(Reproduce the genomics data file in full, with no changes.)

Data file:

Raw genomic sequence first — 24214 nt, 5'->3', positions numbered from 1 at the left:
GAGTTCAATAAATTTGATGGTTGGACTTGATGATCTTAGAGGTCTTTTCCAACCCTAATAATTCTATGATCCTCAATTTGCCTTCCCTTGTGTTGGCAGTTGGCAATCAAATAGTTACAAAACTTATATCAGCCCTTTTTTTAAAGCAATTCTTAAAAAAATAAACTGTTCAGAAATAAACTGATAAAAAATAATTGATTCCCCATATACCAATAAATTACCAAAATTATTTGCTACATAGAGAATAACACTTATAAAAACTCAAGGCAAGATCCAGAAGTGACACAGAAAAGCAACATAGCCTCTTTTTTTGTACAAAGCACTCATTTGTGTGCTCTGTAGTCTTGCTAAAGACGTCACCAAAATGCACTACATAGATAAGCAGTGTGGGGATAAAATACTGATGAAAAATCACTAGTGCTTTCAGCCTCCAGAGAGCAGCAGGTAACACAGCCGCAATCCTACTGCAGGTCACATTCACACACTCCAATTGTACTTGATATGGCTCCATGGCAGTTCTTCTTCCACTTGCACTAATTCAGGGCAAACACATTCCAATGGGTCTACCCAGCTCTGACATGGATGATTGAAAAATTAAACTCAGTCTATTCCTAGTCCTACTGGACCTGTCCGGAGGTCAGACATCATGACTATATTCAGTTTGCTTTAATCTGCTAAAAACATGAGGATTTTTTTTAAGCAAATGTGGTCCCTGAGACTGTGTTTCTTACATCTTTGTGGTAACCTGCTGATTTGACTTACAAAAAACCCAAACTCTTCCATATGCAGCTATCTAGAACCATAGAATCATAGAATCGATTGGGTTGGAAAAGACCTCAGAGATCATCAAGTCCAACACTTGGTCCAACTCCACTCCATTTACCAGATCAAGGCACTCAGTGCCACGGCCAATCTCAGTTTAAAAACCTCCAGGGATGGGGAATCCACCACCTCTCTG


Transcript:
Raw genomic sequence first — 24214 nt, 5'->3', positions numbered from 1 at the left:
GAGTTCAATAAATTTGATGGTTGGACTTGATGATCTTAGAGGTCTTTTCCAACCCTAATAATTCTATGATCCTCAATTTGCCTTCCCTTGTGTTGGCAGTTGGCAATCAAATAGTTACAAAACTTATATCAGCCCTTTTTTTAAAGCAATTCTTAAAAAAATAAACTGTTCAGAAATAAACTGATAAAAAATAATTGATTCCCCATATACCAATAAATTACCAAAATTATTTGCTACATAGAGAATAACACTTATAAAAACTCAAGGCAAGATCCAGAAGTGACACAGAAAAGCAACATAGCCTCTTTTTTTGTACAAAGCACTCATTTGTGTGCTCTGTAGTCTTGCTAAAGACGTCACCAAAATGCACTACATAGATAAGCAGTGTGGGGATAAAATACTGATGAAAAATCACTAGTGCTTTCAGCCTCCAGAGAGCAGCAGGTAACACAGCCGCAATCCTACTGCAGGTCACATTCACACACTCCAATTGTACTTGATATGGCTCCATGGCAGTTCTTCTTCCACTTGCACTAATTCAGGGCAAACACATTCCAATGGGTCTACCCAGCTCTGACATGGATGATTGAAAAATTAAACTCAGTCTATTCCTAGTCCTACTGGACCTGTCCGGAGGTCAGACATCATGACTATATTCAGTTTGCTTTAATCTGCTAAAAACATGAGGATTTTTTTTAAGCAAATGTGGTCCCTGAGACTGTGTTTCTTACATCTTTGTGGTAACCTGCTGATTTGACTTACAAAAAACCCAAACTCTTCCATATGCAGCTATCTAGAACCATAGAATCATAGAATCGATTGGGTTGGAAAAGACCTCAGAGATCATCAAGTCCAACACTTGGTCCAACTCCACTCCATTTACCAGATCAAGGCACTCAGTGCCACGGCCAATCTCAGTTTAAAAACCTCCAGGGATGGGGAATCCACCACCTCTCTG